Playing Catchup

The last time I saw Jan was way back in June, in Bukhara, Uzbekistan. We took different paths then, and when we later got back on the same road, Jan was a month ahead of me. As he nears the end of his mission, he’s been slowing down, while I’ve been speeding up, thanks to judicious use of ferries. As a result, I’ve finally caught up, and we’ve spent the last couple of days riding together. Just like old times. Except it’s not snowing now. But we are in a Muslim country again.

After Satun, in southern Thailand, Nicola, Dave (her husband) and I got a ferry to Langkawi, Malaysia, where we saw some of the Langkawi Ironman. Dave was riding around on a classic local commuter, which looked rather amusing amongst the titanium-frame, carbon fibre forks, ultra lightweight racing machines the competitors were using. Langkawi didn’t do much for me, and the duty-free prices were a ripoff. Most prices were more expensive than elsewhere in the region. The only cheap thing was beer – 1.50RM for a can, compared to 6RM elsewhere in Malaysia.

From Langkawi we went to Penang for a dose of Somerset Maugham/colonialism/Lord Jim/whatever, along with fantastic food, and some rather annoying ladyboys. Dave had to fly out of there, but we picked up Jan, so it’s almost a fair swap. Well for me anyway, Nicola might have other opinions. Leaving Penang on the ferry was easy – and free, since they only charge people going in the other direction. Score.

We’ve then been riding towards Kuala Lumpur, and I have to say I’m not hugely impressed with cycling in Malaysia, compared to Thailand. The road is too busy, too many trucks. Most shocking of all, the service stations don’t have shaded tables and chairs to sit at. Outrageous that, since all Thai service stations have somewhere to sit down out of the sun. But there’s still some interesting things to see and do, like Kellie’s Castle and getting our photo taken with the first rubber tree in Malaysia. Well I thought it was interesting.

From here I’ll head to Kuala Lumpur, and then it will be a bit of mucking around in Malaysia, possibly a bit of diving, before marking off Asia, and heading to Darwin. Probably 3-4 weeks before I get there. No hurry, eh?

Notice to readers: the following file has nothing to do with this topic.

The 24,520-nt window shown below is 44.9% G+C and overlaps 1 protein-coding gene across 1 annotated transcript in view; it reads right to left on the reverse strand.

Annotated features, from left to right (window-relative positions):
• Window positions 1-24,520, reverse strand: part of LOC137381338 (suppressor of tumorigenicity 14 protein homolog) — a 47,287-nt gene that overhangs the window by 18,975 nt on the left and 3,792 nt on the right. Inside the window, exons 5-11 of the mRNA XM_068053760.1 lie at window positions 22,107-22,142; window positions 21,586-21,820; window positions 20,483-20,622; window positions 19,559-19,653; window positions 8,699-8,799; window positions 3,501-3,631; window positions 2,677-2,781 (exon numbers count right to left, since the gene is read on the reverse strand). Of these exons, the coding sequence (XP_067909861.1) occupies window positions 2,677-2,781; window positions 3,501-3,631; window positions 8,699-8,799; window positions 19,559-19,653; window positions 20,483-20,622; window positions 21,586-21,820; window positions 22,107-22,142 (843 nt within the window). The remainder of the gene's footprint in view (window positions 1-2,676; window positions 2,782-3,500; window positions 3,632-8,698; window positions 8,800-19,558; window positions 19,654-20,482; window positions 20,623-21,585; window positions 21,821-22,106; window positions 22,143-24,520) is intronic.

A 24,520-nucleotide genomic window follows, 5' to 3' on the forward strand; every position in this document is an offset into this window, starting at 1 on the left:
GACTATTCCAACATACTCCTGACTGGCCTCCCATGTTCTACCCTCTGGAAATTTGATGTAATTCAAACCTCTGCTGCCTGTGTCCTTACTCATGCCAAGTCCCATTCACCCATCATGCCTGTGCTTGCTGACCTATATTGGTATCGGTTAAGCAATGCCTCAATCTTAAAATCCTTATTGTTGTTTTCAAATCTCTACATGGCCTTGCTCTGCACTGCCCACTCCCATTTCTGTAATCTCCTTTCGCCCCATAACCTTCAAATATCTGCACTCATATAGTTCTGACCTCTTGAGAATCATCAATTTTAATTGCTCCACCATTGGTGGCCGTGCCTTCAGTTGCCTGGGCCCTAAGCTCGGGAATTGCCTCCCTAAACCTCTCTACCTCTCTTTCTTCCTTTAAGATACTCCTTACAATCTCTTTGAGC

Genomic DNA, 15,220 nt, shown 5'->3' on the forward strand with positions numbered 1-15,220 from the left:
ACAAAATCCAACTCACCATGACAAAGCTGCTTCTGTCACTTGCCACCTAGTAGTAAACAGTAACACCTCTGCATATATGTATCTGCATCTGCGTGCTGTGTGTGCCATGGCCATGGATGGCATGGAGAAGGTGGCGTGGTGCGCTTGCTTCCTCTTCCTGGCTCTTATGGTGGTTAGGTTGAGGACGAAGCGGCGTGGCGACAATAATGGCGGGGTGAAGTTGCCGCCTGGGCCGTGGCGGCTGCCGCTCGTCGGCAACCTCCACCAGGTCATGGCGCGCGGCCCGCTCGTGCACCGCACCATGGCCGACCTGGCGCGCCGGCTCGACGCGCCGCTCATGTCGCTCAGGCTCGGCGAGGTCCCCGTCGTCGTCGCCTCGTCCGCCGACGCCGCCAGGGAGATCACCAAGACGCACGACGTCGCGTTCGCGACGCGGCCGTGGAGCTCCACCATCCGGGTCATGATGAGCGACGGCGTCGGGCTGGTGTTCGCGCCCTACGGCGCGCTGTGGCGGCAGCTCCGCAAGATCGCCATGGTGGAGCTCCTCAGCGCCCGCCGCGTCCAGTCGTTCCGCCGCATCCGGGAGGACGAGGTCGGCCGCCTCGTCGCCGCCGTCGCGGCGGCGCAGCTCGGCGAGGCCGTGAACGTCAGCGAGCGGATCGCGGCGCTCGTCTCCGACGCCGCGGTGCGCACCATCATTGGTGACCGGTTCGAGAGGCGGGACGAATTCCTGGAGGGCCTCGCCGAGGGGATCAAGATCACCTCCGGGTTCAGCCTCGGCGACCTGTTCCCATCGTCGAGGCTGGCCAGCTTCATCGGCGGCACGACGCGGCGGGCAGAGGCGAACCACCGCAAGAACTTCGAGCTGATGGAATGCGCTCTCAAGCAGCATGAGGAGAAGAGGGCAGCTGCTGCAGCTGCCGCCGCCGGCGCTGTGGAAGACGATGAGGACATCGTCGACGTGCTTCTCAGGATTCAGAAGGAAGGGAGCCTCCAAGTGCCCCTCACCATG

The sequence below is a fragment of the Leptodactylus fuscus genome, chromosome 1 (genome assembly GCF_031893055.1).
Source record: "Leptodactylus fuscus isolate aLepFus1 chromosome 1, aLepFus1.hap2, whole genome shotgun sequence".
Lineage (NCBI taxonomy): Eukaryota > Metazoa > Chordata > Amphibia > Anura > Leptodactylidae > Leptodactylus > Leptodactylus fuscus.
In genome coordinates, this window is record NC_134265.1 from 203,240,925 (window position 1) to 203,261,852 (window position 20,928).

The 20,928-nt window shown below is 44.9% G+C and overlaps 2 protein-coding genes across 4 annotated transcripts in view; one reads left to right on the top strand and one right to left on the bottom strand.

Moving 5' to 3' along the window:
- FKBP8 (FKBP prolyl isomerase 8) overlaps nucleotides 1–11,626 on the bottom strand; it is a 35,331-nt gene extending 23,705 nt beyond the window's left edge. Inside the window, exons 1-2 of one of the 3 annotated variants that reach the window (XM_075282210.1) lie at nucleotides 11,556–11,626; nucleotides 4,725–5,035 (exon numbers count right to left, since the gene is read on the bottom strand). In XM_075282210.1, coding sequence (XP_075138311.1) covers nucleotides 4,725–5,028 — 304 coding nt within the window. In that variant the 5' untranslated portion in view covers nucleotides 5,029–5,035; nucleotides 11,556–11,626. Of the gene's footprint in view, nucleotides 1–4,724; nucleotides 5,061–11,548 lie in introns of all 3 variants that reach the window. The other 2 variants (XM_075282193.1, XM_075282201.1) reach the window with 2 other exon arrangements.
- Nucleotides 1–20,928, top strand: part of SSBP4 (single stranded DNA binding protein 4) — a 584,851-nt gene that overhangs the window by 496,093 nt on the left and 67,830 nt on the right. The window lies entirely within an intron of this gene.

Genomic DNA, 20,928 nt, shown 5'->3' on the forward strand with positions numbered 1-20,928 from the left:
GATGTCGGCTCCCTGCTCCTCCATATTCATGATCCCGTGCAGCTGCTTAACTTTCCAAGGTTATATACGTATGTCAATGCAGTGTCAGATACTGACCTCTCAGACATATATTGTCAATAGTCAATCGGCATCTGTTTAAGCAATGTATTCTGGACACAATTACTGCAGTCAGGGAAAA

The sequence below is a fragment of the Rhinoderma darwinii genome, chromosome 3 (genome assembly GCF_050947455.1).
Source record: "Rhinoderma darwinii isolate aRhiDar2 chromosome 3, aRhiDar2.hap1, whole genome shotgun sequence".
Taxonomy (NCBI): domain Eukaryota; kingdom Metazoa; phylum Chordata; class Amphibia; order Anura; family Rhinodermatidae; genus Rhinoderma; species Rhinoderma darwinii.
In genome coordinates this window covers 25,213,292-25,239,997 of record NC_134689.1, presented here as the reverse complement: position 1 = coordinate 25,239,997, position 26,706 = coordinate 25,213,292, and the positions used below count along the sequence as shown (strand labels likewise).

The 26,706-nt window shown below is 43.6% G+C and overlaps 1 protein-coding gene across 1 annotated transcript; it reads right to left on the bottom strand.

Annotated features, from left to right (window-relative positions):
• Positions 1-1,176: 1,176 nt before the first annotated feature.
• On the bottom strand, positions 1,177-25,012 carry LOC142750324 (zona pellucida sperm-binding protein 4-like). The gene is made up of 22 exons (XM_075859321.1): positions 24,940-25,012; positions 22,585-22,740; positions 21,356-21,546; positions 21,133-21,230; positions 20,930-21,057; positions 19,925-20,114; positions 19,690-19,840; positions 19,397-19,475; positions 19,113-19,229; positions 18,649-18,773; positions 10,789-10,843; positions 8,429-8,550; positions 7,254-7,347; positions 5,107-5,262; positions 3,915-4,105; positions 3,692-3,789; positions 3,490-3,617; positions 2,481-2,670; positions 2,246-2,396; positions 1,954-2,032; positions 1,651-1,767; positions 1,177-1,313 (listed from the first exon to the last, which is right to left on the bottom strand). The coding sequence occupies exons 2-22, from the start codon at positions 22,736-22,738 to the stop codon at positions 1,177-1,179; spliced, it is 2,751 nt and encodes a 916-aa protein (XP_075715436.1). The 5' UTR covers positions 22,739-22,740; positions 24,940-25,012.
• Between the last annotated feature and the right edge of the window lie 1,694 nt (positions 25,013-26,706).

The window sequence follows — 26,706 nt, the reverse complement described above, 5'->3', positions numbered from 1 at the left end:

First Anniversary

February 17th marked one year on the road since leaving London on that glorious late winter morning. One year, 24,000km, two passports, seven chains, six sets of tyres, three saddles, four pairs of shorts, I don’t know how many punctures, and somewhere approaching twice my bodyweight in Snickers bars. This was what I looked like back then, all my gear nice and shiny, bags still waterproof, way too much luggage, and not much of a clue. Fitness was only so-so, and I was nice and pasty white from an English winter. At that point I still hadn’t really worked out how I was going to cross France. although I thought I knew what my route across Central Asia would be.

And this is what I look like now. Third from the right, in case you couldn’t work it out. Tanned, fit, carrying far less gear than when I started – but still too much. Surprisingly my bodyweight hasn’t really changed much, only a few kg down. Around about 78-79kg now, I was only a little over 80 when I started. But what has changed? Well, I’m a bit older, and better at reading maps I suppose. I don’t worry too much about exactly where I’m going to end up each day, as I’ve found that things always seem to work out OK.

I still don’t plan too far ahead – I have a rough idea of where I’m going, but I don’t worry too much about the specifics. Just look at the event horizon – worry about the most immediate concerns, if you think too far ahead it all just seems too much. I’ve had a lot of time to think, but that doesn’t make mean I’m any wiser. Maybe I have sorted out a few things in my head, but it doesn’t mean I’m any sort of new age guru, so don’t bother asking for advice. I’ll leave that sort of thing for Jan “Mystic” Slatter. All I’ll say is don’t be afraid of change, accept things, it makes life much easier.

How hard was it? Harder or easier than I thought it would be? Not really sure. At times it was damn hard, especially on long hot dull days in the desert, when you’re trying to eat up the miles. It’s easy to kill time, but only riding kills distance. Or so Al Humphreys says, and he would know. It’s tough when you’re sick, and lying in a scummy hotel room, hoping to get better, so you can get back on the road, and feel the wind in your hair again.

But then at other times it’s all too easy. People are by and large friendly and helpful, and when you’re on a bike, people tend to feel sorry for you, and want to help you, give you directions, food, water, vodka, a bed. You’ll be stuck in some town trying to communicate with someone who doesn’t speak your language and getting nowhere – and so they go running off and find the one person in town who does speak your language, or at least another one that you know. How many people in English-speaking countries would go to the effort of trying to find a Chinese speaker? How many people in small-town New Zealand would even speak Hungarian?